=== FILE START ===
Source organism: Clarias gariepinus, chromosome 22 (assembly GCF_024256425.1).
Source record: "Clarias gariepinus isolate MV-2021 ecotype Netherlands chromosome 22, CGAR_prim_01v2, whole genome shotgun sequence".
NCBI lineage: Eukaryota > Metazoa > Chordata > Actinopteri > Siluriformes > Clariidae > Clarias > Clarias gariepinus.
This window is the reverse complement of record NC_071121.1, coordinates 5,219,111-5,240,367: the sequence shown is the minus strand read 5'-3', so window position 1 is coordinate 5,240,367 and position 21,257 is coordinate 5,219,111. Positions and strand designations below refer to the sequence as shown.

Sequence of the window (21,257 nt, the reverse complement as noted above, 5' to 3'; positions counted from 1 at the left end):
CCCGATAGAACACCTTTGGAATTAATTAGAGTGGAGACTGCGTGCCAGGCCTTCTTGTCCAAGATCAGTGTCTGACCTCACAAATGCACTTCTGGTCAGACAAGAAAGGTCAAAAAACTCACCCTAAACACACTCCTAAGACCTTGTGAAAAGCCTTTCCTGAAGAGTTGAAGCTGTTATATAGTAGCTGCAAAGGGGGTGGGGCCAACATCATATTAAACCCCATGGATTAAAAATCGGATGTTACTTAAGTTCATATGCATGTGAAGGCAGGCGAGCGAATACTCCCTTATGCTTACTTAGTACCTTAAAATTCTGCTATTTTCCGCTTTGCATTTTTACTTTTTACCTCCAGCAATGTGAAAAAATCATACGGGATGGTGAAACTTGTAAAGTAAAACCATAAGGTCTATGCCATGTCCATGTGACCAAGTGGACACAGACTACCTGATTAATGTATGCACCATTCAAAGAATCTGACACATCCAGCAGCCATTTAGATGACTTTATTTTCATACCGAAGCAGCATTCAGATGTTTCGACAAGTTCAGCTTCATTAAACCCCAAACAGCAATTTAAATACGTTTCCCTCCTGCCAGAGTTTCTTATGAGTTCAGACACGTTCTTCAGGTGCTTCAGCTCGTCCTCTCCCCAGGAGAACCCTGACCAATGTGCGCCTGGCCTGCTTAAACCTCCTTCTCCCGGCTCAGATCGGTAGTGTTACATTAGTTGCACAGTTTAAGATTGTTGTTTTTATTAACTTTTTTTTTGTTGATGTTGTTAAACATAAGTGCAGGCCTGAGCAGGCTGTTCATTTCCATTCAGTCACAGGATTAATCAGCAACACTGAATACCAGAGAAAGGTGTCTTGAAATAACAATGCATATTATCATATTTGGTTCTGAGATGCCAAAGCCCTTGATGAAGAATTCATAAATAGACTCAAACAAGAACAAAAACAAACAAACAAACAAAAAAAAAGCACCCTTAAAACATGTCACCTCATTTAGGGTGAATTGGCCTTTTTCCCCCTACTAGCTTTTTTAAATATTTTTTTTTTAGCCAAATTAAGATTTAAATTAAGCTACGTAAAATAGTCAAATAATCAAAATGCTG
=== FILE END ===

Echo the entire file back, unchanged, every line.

Source organism: Clarias gariepinus, chromosome 22 (assembly GCF_024256425.1).
Source record: "Clarias gariepinus isolate MV-2021 ecotype Netherlands chromosome 22, CGAR_prim_01v2, whole genome shotgun sequence".
NCBI lineage: Eukaryota > Metazoa > Chordata > Actinopteri > Siluriformes > Clariidae > Clarias > Clarias gariepinus.
This window is the reverse complement of record NC_071121.1, coordinates 5,219,111-5,240,367: the sequence shown is the minus strand read 5'-3', so window position 1 is coordinate 5,240,367 and position 21,257 is coordinate 5,219,111. Positions and strand designations below refer to the sequence as shown.

Sequence of the window (21,257 nt, the reverse complement as noted above, 5' to 3'; positions counted from 1 at the left end):
CCCGATAGAACACCTTTGGAATTAATTAGAGTGGAGACTGCGTGCCAGGCCTTCTTGTCCAAGATCAGTGTCTGACCTCACAAATGCACTTCTGGTCAGACAAGAAAGGTCAAAAAACTCACCCTAAACACACTCCTAAGACCTTGTGAAAAGCCTTTCCTGAAGAGTTGAAGCTGTTATATAGTAGCTGCAAAGGGGGTGGGGCCAACATCATATTAAACCCCATGGATTAAAAATCGGATGTTACTTAAGTTCATATGCATGTGAAGGCAGGCGAGCGAATACTCCCTTATGCTTACTTAGTACCTTAAAATTCTGCTATTTTCCGCTTTGCATTTTTACTTTTTACCTCCAGCAATGTGAAAAAATCATACGGGATGGTGAAACTTGTAAAGTAAAACCATAAGGTCTATGCCATGTCCATGTGACCAAGTGGACACAGACTACCTGATTAATGTATGCACCATTCAAAGAATCTGACACATCCAGCAGCCATTTAGATGACTTTATTTTCATACCGAAGCAGCATTCAGATGTTTCGACAAGTTCAGCTTCATTAAACCCCAAACAGCAATTTAAATACGTTTCCCTCCTGCCAGAGTTTCTTATGAGTTCAGACACGTTCTTCAGGTGCTTCAGCTCGTCCTCTCCCCAGGAGAACCCTGACCAATGTGCGCCTGGCCTGCTTAAACCTCCTTCTCCCGGCTCAGATCGGTAGTGTTACATTAGTTGCACAGTTTAAGATTGTTGTTTTTATTAACTTTTTTTTTGTTGATGTTGTTAAACATAAGTGCAGGCCTGAGCAGGCTGTTCATTTCCATTCAGTCACAGGATTAATCAGCAACACTGAATACCAGAGAAAGGTGTCTTGAAATAACAATGCATATTATCATATTTGGTTCTGAGATGCCAAAGCCCTTGATGAAGAATTCATAAATAGACTCAAACAAGAACAAAAACAAACAAACAAACAAAAAAAAAGCACCCTTAAAACATGTCACCTCATTTAGGGTGAATTGGCCTTTTTCCCCCTACTAGCTTTTTTAAATATTTTTTTTTTAGCCAAATTAAGATTTAAATTAAGCTACGTAAAATAGTCAAATAATCAAAATGCTG